North American P-51 Mustang

Based off the World War Two thriller Catalyst by Paul Byers
This is a brief history of the North American P-51 Mustang. The Mustangs flown by the 222nd in the WWII thriller, CATALYST were typical P-51Ds of the US 8th Army Air Force, flown out of bases throughout England as what Churchill referred to as an unsinkable aircraft carrier. CATALYST, though a work of fiction, is inspired by true events and is historically accurate.

Below, along with information about the P-51 are excerpts from CATALYST

…‘Come on, hot shot.’ He told himself. ‘Time to put your money where your mouth is.’ Stevens had the speed and soon closed to about 250 yards, then put the hammer down. He watched in amazement as bullets sparked and danced like a string of firecrackers on the 4th of July across the 190s wing. Bits and pieces of the wing were ripped away as the tracers moved along the outside of the wing toward the middle. They converged on the fuselage and a puff of gray smoke appeared as bullets hit the engine compartment. The trail of smoke quickly turned black as the engine ran out of oil and the propeller froze up. Stevens watched as the pilot struggled to get the canopy back, then saw him pound with both hands against the glass out of frustration when it wouldn’t budge. Stevens almost ran into the doomed fighter because he was so intent at watching the drama instead of paying attention. Quickly recovering, he pulled up and peered over his shoulder as the plane crashed outside a small village.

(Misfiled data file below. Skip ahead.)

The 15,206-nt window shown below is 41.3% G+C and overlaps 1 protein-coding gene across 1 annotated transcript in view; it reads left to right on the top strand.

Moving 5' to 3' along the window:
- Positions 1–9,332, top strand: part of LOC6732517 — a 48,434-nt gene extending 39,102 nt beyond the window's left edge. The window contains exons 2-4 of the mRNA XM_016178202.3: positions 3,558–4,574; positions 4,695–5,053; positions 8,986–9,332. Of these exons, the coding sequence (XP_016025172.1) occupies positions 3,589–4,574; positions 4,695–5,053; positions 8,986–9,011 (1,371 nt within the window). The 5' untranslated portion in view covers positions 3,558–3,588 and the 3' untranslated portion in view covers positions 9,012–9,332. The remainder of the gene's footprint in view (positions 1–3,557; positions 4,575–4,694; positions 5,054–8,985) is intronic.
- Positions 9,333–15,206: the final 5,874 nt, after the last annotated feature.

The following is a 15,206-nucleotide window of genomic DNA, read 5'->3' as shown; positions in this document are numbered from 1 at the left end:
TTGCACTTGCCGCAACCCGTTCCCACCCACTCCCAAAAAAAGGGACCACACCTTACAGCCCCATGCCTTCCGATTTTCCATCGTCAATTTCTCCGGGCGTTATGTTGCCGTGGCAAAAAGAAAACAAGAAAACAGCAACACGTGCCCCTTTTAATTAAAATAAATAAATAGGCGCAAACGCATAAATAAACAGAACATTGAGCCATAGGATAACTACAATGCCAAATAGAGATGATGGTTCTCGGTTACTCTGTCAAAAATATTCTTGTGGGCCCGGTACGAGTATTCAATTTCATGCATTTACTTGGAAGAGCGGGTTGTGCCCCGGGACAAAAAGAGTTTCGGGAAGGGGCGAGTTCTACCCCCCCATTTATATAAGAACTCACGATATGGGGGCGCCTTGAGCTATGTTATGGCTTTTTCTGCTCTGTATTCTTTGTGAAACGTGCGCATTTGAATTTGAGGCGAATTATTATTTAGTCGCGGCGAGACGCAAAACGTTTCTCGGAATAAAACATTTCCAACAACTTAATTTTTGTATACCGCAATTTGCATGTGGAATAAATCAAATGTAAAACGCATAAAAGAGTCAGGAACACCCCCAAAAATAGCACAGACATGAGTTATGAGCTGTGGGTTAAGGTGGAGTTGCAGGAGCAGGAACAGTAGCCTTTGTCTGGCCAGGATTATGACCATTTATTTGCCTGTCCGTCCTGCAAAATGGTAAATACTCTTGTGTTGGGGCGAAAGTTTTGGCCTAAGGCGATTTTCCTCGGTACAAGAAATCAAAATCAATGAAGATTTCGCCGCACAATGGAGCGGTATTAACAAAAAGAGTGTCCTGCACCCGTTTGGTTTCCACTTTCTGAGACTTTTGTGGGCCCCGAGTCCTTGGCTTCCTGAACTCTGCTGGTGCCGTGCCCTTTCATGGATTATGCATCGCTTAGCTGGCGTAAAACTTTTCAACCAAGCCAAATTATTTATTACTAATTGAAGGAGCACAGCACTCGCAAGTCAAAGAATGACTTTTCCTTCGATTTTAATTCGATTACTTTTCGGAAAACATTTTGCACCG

All of a sudden it hit him: he had just made his first kill! The thrill of combat was intoxicating, almost euphoric, and he could feel the adrenaline flowing through his bloodstream. But it was different, too. He was elated and yet somehow disappointed. It had all happened so fast. No great struggle, no heroics, just plain and simple. Still, it was a moment he knew he would remember for the rest of his life.

The P-51 Mustang was arguably the best allied fighter, if not the best fighter aircraft of WWII. It was fast and nimble and was the first allied fighter with the range to escort the B-17 and B-24 bombers deep into German territory and back, marking the end of the Luftwaffe’s rein in over the skies in Europe.


The history of the Mustang in WWII began back in 1939 and came about almost by accident. The British were looking for lead/lease fighters for the RAF to help supplement their Supermarine Spitfires and Hawker Hurricanes. The closest American fighter that met European standards was the Curtiss P-40 Tomahawk, the aircraft of General Claire Chennault and the famous Flying Tigers in China.


However, Curtiss was running at full production so the British went to North American to see if they could produce the P-40 under license. North American, realizing the opportunity before them, said they had a better aircraft and could produce it in faster time than it would take to set up the new production line. 178 days after the order was placed, they delivered the first of the soon to be legendary Mustangs.